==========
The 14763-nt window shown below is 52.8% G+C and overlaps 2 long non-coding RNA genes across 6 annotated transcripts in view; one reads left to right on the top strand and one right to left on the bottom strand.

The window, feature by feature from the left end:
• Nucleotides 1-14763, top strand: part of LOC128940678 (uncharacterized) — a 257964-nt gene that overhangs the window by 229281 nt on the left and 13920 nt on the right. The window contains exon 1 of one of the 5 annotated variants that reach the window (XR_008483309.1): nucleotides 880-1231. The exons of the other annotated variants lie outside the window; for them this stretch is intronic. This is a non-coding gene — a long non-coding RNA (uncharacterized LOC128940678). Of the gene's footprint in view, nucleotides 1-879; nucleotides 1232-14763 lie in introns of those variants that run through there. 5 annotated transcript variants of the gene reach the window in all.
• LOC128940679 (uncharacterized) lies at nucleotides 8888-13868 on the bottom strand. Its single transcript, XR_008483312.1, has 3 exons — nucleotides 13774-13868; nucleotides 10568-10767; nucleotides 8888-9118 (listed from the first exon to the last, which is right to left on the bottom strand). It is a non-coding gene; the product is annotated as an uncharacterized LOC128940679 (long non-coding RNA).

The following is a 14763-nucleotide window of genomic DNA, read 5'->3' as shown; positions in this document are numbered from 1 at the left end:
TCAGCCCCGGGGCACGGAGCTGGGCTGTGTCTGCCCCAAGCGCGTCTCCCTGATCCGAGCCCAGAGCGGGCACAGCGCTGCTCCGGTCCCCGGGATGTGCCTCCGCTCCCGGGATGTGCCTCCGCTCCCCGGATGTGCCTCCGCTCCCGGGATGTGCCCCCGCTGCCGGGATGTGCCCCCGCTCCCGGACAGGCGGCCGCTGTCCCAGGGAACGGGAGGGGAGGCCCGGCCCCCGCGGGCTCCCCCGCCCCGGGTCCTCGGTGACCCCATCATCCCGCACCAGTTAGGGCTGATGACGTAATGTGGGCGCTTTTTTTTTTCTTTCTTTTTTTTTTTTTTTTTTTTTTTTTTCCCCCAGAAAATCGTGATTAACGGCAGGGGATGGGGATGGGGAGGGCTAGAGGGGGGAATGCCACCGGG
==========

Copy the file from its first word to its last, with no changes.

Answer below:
The 14763-nt window shown below is 52.8% G+C and overlaps 2 long non-coding RNA genes across 6 annotated transcripts in view; one reads left to right on the top strand and one right to left on the bottom strand.

The window, feature by feature from the left end:
• Nucleotides 1-14763, top strand: part of LOC128940678 (uncharacterized) — a 257964-nt gene that overhangs the window by 229281 nt on the left and 13920 nt on the right. The window contains exon 1 of one of the 5 annotated variants that reach the window (XR_008483309.1): nucleotides 880-1231. The exons of the other annotated variants lie outside the window; for them this stretch is intronic. This is a non-coding gene — a long non-coding RNA (uncharacterized LOC128940678). Of the gene's footprint in view, nucleotides 1-879; nucleotides 1232-14763 lie in introns of those variants that run through there. 5 annotated transcript variants of the gene reach the window in all.
• LOC128940679 (uncharacterized) lies at nucleotides 8888-13868 on the bottom strand. Its single transcript, XR_008483312.1, has 3 exons — nucleotides 13774-13868; nucleotides 10568-10767; nucleotides 8888-9118 (listed from the first exon to the last, which is right to left on the bottom strand). It is a non-coding gene; the product is annotated as an uncharacterized LOC128940679 (long non-coding RNA).

The following is a 14763-nucleotide window of genomic DNA, read 5'->3' as shown; positions in this document are numbered from 1 at the left end:
TCAGCCCCGGGGCACGGAGCTGGGCTGTGTCTGCCCCAAGCGCGTCTCCCTGATCCGAGCCCAGAGCGGGCACAGCGCTGCTCCGGTCCCCGGGATGTGCCTCCGCTCCCGGGATGTGCCTCCGCTCCCCGGATGTGCCTCCGCTCCCGGGATGTGCCCCCGCTGCCGGGATGTGCCCCCGCTCCCGGACAGGCGGCCGCTGTCCCAGGGAACGGGAGGGGAGGCCCGGCCCCCGCGGGCTCCCCCGCCCCGGGTCCTCGGTGACCCCATCATCCCGCACCAGTTAGGGCTGATGACGTAATGTGGGCGCTTTTTTTTTTCTTTCTTTTTTTTTTTTTTTTTTTTTTTTTTCCCCCAGAAAATCGTGATTAACGGCAGGGGATGGGGATGGGGAGGGCTAGAGGGGGGAATGCCACCGGG